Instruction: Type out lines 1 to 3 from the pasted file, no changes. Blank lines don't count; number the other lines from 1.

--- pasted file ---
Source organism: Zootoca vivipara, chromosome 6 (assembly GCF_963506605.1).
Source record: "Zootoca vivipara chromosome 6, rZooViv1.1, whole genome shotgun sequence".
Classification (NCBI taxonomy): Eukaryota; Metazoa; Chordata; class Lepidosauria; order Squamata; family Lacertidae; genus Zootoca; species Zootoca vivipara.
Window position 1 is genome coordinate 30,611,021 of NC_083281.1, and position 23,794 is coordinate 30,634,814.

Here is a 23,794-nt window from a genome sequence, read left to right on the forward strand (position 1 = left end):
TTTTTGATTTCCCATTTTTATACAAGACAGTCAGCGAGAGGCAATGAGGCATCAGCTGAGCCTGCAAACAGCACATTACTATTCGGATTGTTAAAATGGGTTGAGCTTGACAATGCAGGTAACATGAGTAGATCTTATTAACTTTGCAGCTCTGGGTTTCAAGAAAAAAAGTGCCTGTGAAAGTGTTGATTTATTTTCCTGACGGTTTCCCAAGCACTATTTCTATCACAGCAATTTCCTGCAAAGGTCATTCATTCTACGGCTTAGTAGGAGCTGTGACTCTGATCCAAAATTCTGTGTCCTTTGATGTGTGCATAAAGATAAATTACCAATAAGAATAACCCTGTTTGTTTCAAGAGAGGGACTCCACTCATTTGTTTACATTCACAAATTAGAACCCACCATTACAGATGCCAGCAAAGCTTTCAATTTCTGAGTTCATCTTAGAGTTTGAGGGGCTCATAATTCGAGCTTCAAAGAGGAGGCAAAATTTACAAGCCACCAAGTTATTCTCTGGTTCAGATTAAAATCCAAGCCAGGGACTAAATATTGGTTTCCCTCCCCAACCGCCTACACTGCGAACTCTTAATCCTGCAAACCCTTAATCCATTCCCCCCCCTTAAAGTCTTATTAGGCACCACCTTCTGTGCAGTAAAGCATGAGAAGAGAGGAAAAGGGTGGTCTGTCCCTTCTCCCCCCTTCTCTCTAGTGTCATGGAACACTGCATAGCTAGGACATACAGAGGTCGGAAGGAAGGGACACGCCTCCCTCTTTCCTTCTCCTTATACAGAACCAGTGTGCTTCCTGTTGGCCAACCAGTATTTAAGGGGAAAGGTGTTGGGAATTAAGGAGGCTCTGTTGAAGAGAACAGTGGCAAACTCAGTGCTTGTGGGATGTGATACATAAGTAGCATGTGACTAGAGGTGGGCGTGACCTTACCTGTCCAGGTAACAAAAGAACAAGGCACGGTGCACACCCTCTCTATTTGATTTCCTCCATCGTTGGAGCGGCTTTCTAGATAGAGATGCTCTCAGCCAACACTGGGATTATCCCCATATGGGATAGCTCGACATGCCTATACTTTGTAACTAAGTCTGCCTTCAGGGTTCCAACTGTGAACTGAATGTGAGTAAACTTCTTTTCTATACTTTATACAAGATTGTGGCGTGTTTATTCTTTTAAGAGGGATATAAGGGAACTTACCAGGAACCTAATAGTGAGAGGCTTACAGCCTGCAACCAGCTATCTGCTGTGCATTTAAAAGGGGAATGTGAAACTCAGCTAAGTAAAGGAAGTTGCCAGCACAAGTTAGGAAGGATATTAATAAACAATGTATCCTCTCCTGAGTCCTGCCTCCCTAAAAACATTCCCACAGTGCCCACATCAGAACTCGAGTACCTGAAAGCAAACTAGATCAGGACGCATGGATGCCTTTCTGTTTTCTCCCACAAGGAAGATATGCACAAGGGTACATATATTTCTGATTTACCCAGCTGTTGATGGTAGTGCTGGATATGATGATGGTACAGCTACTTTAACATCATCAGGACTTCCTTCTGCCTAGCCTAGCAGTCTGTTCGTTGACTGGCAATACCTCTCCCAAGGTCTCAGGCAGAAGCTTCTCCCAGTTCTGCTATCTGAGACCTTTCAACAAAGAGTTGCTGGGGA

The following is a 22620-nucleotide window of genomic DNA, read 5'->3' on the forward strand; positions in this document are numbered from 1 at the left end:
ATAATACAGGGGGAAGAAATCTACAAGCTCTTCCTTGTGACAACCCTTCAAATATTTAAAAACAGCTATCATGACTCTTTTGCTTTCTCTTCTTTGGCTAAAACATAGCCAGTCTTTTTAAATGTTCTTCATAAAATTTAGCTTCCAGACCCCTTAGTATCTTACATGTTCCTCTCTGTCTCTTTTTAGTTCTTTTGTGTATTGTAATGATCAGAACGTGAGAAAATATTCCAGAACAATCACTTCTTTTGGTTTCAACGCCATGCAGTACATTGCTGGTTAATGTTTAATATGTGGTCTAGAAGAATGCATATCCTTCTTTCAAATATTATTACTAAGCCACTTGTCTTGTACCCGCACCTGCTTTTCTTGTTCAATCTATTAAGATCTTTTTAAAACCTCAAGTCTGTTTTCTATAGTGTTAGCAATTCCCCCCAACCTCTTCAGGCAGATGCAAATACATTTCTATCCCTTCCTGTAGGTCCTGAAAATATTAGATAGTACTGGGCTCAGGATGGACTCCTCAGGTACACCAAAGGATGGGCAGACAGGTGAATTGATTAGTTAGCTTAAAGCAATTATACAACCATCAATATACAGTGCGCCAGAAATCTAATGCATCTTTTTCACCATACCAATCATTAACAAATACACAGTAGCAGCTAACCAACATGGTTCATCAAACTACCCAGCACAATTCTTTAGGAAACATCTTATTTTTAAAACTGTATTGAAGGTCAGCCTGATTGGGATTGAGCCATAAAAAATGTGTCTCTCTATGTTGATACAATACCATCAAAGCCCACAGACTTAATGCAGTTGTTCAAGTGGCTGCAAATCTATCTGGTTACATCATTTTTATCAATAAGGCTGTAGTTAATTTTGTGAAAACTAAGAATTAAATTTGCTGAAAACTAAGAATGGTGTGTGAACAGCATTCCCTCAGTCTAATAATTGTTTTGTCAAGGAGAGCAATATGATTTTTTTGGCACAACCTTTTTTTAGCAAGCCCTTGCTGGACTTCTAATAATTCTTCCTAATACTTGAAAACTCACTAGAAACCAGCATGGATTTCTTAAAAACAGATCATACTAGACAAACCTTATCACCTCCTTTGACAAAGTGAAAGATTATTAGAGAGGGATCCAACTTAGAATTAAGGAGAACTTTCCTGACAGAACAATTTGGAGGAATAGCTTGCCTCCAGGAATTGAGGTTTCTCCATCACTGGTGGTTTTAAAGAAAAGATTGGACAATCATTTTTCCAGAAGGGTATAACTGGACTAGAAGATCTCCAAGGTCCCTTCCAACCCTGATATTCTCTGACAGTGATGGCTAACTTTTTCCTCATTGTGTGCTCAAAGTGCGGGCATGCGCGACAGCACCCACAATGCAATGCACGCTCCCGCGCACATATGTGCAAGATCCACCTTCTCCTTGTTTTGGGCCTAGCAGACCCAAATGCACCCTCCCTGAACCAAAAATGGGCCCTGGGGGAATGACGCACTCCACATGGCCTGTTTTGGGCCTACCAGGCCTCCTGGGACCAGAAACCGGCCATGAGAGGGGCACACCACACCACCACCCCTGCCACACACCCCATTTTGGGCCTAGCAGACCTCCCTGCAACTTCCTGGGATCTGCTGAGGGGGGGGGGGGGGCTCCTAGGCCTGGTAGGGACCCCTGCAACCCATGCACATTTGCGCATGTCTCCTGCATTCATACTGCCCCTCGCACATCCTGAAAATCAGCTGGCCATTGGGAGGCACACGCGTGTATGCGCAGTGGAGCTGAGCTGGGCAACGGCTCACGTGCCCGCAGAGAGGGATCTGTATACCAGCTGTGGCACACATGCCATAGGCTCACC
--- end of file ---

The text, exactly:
Source organism: Zootoca vivipara, chromosome 6 (assembly GCF_963506605.1).
Source record: "Zootoca vivipara chromosome 6, rZooViv1.1, whole genome shotgun sequence".
Classification (NCBI taxonomy): Eukaryota; Metazoa; Chordata; class Lepidosauria; order Squamata; family Lacertidae; genus Zootoca; species Zootoca vivipara.